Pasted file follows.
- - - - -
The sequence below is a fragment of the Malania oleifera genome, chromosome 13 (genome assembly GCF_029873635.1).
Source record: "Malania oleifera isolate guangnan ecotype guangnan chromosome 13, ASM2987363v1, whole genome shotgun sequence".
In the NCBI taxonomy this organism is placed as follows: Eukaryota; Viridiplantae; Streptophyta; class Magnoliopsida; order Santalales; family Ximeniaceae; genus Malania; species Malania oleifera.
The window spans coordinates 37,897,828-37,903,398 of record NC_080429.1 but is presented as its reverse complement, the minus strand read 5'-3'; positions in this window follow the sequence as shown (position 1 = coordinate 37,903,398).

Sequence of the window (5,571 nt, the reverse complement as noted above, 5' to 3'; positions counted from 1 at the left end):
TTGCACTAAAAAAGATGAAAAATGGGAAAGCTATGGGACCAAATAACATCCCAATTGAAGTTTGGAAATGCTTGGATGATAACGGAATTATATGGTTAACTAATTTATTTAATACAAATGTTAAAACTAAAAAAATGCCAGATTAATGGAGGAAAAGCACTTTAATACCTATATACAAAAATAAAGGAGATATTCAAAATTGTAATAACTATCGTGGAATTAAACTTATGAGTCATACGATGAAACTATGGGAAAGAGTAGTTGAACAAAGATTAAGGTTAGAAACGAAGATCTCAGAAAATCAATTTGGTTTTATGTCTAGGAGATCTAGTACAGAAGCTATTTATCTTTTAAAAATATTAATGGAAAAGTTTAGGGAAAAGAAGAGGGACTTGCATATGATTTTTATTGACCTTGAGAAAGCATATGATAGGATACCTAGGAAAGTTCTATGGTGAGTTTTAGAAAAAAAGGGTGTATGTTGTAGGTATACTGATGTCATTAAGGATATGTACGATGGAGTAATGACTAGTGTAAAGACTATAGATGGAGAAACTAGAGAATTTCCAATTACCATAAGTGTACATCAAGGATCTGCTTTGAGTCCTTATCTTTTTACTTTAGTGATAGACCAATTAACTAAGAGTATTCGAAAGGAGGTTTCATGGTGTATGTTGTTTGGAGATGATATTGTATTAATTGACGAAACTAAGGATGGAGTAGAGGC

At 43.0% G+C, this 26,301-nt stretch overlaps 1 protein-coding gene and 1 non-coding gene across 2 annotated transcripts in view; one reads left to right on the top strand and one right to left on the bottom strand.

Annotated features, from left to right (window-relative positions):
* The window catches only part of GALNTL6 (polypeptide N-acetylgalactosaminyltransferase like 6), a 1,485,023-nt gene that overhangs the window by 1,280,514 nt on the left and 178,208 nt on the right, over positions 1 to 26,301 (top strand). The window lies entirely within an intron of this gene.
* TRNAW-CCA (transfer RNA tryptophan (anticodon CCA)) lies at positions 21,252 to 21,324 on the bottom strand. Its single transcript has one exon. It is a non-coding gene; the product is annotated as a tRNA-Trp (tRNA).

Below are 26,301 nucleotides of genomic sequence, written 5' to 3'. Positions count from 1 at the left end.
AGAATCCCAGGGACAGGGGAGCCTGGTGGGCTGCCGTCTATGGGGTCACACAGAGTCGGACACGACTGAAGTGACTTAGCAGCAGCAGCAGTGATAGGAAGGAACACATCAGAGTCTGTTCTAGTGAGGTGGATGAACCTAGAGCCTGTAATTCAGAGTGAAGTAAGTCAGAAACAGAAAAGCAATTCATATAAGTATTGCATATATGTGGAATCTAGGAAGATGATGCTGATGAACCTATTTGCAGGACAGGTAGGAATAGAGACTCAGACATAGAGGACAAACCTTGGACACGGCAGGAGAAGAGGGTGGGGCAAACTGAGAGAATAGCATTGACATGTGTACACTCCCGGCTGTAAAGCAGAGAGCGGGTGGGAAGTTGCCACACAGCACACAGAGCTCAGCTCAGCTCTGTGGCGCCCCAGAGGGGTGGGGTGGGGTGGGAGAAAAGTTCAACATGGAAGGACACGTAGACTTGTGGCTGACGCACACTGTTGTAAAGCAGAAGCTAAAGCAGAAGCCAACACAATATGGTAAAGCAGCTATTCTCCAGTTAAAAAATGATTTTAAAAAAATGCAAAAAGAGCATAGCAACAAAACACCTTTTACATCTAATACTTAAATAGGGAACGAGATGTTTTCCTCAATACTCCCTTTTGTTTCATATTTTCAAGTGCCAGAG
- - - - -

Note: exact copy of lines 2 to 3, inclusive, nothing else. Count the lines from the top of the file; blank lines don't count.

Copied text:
Source record: "Malania oleifera isolate guangnan ecotype guangnan chromosome 13, ASM2987363v1, whole genome shotgun sequence".
In the NCBI taxonomy this organism is placed as follows: Eukaryota; Viridiplantae; Streptophyta; class Magnoliopsida; order Santalales; family Ximeniaceae; genus Malania; species Malania oleifera.